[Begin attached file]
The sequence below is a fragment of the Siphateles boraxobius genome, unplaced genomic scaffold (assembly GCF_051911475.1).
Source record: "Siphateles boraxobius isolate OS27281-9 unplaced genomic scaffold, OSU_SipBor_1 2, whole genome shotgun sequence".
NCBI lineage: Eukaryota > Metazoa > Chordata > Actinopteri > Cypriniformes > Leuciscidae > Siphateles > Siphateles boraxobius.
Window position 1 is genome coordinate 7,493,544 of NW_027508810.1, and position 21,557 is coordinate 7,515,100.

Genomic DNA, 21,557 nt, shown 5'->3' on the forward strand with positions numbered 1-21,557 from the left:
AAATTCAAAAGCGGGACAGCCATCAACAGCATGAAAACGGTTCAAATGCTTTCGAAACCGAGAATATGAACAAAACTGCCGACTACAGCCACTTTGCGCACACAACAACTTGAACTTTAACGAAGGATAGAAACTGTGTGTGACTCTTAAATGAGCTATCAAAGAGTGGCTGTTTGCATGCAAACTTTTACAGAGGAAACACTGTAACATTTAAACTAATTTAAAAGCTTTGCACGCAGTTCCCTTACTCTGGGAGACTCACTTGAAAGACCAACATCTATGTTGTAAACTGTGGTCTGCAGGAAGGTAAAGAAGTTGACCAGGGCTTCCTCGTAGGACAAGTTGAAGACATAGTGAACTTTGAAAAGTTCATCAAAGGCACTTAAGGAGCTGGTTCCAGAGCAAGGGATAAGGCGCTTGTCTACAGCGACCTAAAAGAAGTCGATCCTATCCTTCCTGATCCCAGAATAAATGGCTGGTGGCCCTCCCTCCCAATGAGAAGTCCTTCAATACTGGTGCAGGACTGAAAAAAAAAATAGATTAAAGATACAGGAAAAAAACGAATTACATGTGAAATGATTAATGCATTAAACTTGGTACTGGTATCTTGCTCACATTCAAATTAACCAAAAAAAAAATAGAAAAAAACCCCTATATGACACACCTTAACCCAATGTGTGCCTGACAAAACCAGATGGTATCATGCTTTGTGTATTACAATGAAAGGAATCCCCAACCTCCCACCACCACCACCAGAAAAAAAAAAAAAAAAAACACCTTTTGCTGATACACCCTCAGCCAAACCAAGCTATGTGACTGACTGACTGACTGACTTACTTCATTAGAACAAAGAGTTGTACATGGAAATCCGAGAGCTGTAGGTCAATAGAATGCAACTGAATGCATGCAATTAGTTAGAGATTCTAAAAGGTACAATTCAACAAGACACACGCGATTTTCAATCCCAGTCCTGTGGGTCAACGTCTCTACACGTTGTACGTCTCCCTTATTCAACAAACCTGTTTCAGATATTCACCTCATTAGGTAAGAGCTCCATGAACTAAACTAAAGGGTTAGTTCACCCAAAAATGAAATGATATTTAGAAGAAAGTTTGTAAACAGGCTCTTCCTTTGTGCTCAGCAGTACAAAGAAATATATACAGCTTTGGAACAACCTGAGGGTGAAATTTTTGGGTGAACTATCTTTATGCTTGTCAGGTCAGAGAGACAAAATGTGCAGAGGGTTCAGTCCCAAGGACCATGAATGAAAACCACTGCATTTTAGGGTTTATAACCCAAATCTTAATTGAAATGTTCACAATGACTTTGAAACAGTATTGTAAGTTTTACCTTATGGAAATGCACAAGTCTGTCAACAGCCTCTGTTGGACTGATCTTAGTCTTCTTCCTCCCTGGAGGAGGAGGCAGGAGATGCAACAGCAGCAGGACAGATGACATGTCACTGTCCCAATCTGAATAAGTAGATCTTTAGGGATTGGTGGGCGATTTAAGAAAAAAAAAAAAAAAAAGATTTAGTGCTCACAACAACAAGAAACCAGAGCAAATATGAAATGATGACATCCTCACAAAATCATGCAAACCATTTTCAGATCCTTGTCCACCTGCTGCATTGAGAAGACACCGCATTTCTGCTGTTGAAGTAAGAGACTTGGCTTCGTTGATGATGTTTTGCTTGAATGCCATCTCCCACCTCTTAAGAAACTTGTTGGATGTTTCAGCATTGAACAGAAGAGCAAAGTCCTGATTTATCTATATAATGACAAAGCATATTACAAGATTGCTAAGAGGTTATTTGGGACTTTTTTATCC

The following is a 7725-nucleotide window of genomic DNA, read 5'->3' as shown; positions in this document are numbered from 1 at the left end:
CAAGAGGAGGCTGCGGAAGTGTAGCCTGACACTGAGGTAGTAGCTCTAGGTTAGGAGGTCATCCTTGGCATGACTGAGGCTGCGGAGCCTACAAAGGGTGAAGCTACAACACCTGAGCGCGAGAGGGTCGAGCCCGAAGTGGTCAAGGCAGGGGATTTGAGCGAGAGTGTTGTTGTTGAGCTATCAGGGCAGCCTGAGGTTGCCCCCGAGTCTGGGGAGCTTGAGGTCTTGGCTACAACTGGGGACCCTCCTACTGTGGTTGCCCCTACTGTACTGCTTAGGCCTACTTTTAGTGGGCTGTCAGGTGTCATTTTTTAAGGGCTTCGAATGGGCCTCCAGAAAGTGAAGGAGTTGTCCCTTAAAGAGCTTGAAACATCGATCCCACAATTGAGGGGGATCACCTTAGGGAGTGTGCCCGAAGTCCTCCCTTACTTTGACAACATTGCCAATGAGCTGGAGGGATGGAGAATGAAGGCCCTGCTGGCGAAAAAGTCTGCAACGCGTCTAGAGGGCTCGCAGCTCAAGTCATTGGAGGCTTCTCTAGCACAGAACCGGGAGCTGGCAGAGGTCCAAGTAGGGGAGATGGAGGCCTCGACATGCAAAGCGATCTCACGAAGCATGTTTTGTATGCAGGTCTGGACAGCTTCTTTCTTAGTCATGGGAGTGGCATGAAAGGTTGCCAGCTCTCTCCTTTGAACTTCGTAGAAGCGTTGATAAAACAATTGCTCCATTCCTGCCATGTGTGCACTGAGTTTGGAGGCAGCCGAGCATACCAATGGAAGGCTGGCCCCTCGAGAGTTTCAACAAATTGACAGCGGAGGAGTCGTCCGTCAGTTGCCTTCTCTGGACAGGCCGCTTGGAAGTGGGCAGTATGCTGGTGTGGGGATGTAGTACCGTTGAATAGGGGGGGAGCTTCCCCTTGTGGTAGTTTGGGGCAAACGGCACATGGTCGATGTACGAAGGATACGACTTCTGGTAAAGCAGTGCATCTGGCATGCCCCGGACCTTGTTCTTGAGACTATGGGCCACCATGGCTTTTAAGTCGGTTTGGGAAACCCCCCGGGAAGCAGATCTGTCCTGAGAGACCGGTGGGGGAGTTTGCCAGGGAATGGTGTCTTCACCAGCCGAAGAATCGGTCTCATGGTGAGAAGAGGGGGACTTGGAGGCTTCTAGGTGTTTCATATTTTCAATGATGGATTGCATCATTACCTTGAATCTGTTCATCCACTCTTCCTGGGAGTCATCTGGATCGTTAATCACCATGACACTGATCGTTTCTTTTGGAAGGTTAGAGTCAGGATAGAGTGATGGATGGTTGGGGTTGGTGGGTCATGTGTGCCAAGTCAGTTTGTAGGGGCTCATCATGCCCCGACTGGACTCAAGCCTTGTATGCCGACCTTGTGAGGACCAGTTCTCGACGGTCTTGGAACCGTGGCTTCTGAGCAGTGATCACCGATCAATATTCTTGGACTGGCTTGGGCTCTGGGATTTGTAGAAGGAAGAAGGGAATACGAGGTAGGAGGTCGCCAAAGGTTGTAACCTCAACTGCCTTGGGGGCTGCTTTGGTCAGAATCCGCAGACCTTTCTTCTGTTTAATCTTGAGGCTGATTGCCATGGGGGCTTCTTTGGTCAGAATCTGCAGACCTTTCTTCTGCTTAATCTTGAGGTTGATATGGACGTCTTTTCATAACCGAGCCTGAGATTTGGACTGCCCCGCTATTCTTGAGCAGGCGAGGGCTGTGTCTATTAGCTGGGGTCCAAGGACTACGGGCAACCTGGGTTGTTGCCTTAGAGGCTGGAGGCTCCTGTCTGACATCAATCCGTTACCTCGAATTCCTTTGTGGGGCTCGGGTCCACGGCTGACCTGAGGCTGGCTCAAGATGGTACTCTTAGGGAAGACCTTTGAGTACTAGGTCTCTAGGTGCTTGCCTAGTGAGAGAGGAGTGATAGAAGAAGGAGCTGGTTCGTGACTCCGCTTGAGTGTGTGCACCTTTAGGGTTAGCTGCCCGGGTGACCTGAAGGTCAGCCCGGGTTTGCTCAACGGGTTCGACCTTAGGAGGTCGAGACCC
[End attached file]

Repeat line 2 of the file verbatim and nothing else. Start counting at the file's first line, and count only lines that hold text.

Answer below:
Source record: "Siphateles boraxobius isolate OS27281-9 unplaced genomic scaffold, OSU_SipBor_1 2, whole genome shotgun sequence".